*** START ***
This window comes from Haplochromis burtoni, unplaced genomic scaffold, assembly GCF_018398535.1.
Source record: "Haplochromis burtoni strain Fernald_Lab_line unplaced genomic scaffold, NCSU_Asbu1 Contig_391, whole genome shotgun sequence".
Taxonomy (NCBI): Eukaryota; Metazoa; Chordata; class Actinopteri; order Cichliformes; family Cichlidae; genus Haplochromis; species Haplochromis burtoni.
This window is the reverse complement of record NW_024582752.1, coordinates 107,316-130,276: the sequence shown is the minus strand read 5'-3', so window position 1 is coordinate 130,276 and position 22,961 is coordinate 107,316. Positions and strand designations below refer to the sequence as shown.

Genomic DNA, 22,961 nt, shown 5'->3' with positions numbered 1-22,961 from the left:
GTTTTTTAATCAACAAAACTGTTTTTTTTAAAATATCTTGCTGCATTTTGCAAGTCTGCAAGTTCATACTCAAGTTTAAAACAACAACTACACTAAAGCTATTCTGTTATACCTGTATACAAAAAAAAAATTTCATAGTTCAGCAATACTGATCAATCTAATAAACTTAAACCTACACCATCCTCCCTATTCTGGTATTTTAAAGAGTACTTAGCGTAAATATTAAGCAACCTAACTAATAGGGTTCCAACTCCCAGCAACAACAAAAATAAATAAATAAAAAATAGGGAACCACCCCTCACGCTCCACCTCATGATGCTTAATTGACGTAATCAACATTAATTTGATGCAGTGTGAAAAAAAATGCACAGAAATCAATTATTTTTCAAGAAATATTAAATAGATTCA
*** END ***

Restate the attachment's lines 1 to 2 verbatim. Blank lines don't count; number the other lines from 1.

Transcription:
This window comes from Haplochromis burtoni, unplaced genomic scaffold, assembly GCF_018398535.1.
Source record: "Haplochromis burtoni strain Fernald_Lab_line unplaced genomic scaffold, NCSU_Asbu1 Contig_391, whole genome shotgun sequence".